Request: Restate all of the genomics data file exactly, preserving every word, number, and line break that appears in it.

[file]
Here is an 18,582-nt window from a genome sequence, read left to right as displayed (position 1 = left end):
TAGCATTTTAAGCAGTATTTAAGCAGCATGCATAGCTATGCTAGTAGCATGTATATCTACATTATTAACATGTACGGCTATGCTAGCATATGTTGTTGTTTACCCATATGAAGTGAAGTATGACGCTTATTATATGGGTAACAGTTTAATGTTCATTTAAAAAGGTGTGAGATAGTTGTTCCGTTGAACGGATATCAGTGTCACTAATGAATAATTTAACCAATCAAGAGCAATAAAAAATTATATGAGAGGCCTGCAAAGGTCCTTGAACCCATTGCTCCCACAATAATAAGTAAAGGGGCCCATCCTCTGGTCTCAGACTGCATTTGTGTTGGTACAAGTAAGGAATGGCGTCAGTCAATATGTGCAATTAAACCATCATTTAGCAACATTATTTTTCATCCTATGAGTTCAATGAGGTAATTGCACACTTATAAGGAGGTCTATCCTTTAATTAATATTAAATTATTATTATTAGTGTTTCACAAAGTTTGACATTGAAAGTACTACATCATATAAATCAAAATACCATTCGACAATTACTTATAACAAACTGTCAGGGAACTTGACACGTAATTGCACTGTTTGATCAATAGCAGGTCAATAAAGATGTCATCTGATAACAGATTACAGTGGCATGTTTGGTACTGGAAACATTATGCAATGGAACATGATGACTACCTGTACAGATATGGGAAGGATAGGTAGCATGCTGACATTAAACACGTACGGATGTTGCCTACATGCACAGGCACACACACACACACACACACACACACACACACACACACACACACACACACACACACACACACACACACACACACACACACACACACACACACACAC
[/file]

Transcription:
Here is an 18,582-nt window from a genome sequence, read left to right as displayed (position 1 = left end):
TAGCATTTTAAGCAGTATTTAAGCAGCATGCATAGCTATGCTAGTAGCATGTATATCTACATTATTAACATGTACGGCTATGCTAGCATATGTTGTTGTTTACCCATATGAAGTGAAGTATGACGCTTATTATATGGGTAACAGTTTAATGTTCATTTAAAAAGGTGTGAGATAGTTGTTCCGTTGAACGGATATCAGTGTCACTAATGAATAATTTAACCAATCAAGAGCAATAAAAAATTATATGAGAGGCCTGCAAAGGTCCTTGAACCCATTGCTCCCACAATAATAAGTAAAGGGGCCCATCCTCTGGTCTCAGACTGCATTTGTGTTGGTACAAGTAAGGAATGGCGTCAGTCAATATGTGCAATTAAACCATCATTTAGCAACATTATTTTTCATCCTATGAGTTCAATGAGGTAATTGCACACTTATAAGGAGGTCTATCCTTTAATTAATATTAAATTATTATTATTAGTGTTTCACAAAGTTTGACATTGAAAGTACTACATCATATAAATCAAAATACCATTCGACAATTACTTATAACAAACTGTCAGGGAACTTGACACGTAATTGCACTGTTTGATCAATAGCAGGTCAATAAAGATGTCATCTGATAACAGATTACAGTGGCATGTTTGGTACTGGAAACATTATGCAATGGAACATGATGACTACCTGTACAGATATGGGAAGGATAGGTAGCATGCTGACATTAAACACGTACGGATGTTGCCTACATGCACAGGCACACACACACACACACACACACACACACACACACACACACACACACACACACACACACACACACACACACACACACACACACACACACACACACAC